loganair
14/8/2015
13:24
SP getting a touch erratic now.
optomistic
14/8/2015
12:43
When in the Zurich deadline for a bid?
tfergi
14/8/2015
11:50
The share price to me is suggesting it is either going to be a very low bid or no bid from Zurich. Personally under 600p I would prefer RSA to go as an independent company as in a couple of years time in my good opinion will be paying 15p to 20p dividend with the share price where it currently is today.
loganair
14/8/2015
10:50
Price appears to being very much controlled this morning.
optomistic
14/8/2015
09:07
...This is one weird takeover!!
optomistic
12/8/2015
11:48
Will be bought, just at what price, at this level some money to be made. Expect a big jump in share price coming days.
blueteam
12/8/2015
11:42
....has Hester had talks with Zurich yet?
optomistic
12/8/2015
11:30
600p RSA might accept an offer from Zurich at this price: City tips Zurich’s takeover bid to succeed - Analysts at Barclays fuelled speculation the board of RSA might be pressured into accepting a bid from Zurich Insurance if the price is right. Lead number cruncher Andy Broadfield said the lack of other options for the More Than insurer means it is “one of the more value creating transactions” it could make. The FTSE 100 group is thought to be holding out for a 600p a share from the Swiss insurance giant. The Barclays analyst said: “We believe, in theory, a Zurich/RSA tie-up could create significant value. However, how the deal is funded and at what price are the key issues.” The fact some of the ex-Zurich management are dotted around RSA could encourage Zurich to push through deal, Broadfield added.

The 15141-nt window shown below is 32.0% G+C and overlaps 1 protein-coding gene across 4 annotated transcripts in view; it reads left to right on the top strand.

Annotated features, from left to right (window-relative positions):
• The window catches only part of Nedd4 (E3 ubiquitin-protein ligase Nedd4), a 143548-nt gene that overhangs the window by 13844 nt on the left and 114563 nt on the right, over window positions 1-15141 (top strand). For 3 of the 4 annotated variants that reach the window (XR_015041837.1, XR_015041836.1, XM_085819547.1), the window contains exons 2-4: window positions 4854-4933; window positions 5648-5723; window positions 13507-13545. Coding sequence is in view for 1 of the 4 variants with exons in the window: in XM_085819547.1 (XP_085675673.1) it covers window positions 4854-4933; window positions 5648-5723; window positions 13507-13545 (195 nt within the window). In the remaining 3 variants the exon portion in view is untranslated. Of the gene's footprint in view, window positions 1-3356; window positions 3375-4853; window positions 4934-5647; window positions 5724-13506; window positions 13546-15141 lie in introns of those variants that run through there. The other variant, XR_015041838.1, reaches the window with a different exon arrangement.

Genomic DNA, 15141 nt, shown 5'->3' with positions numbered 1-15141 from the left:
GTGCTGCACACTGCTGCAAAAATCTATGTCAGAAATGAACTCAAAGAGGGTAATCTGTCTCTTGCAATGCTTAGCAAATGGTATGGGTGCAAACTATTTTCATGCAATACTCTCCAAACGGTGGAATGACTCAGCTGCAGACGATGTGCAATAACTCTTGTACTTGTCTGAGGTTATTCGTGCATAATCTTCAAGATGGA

loganair
12/8/2015
11:10
Yes, but RSA destroyed shareholder value through a 3 for 8 rights issue in 2014 at 56p and so comparing the share price with then is not on a like for like basis. I believe that this is the second time they have destroyed value, the first being in or around 2000 when they had their last rights issue. Overall, it's a pretty pedestrian business that will never amount to that much.
topvest
11/8/2015
19:27